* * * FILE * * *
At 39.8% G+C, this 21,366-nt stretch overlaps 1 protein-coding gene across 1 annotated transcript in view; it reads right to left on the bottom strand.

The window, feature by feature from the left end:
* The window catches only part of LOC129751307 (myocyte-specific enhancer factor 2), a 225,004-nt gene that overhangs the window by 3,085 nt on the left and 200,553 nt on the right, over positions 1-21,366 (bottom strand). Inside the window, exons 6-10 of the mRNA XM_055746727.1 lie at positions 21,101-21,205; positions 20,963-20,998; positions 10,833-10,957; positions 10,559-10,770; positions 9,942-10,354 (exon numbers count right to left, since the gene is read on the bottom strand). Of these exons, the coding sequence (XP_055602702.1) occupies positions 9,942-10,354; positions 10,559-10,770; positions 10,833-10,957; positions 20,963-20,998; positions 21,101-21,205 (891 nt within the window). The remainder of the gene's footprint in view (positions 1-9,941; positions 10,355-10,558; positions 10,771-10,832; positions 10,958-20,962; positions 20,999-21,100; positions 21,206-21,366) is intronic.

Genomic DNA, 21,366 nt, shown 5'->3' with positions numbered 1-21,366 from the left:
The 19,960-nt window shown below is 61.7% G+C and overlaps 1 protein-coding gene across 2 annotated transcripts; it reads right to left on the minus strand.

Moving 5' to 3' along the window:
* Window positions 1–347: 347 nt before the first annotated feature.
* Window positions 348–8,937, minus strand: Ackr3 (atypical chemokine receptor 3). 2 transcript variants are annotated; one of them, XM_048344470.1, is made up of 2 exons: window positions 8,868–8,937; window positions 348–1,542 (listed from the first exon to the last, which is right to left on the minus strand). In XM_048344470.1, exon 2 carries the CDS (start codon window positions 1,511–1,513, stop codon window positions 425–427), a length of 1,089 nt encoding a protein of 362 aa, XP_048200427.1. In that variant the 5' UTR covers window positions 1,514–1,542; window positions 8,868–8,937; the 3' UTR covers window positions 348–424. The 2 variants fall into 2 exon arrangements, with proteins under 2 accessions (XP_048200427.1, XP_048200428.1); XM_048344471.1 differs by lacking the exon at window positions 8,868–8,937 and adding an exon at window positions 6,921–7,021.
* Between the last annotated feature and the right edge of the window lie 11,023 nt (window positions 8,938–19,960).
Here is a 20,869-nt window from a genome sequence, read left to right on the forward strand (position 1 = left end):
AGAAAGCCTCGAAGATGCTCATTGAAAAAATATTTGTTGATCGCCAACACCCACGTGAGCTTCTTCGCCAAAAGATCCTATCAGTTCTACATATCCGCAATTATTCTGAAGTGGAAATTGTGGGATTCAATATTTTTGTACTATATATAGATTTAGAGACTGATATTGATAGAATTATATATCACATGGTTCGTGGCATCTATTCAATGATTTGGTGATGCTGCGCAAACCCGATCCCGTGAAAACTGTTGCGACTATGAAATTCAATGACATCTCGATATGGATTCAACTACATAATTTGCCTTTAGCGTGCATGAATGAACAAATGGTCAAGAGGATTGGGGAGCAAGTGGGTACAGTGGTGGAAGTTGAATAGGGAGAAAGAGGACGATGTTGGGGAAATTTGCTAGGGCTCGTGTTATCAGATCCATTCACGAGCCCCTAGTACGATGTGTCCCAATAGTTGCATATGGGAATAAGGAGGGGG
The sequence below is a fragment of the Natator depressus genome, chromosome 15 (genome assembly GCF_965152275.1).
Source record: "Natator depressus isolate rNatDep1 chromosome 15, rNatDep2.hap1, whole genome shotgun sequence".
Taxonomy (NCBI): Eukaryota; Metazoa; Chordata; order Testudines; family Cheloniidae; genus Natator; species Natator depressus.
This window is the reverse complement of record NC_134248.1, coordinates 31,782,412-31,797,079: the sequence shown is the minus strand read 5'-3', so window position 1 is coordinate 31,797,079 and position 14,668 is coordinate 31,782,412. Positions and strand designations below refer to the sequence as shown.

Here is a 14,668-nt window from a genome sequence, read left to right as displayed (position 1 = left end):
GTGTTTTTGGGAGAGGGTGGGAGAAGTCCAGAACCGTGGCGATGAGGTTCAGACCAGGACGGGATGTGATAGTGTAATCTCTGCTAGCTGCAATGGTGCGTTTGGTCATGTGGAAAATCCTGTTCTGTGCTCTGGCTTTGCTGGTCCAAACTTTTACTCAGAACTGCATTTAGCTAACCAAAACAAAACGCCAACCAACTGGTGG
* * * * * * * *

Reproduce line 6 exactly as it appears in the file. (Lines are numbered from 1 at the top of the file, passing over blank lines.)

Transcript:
Moving 5' to 3' along the window: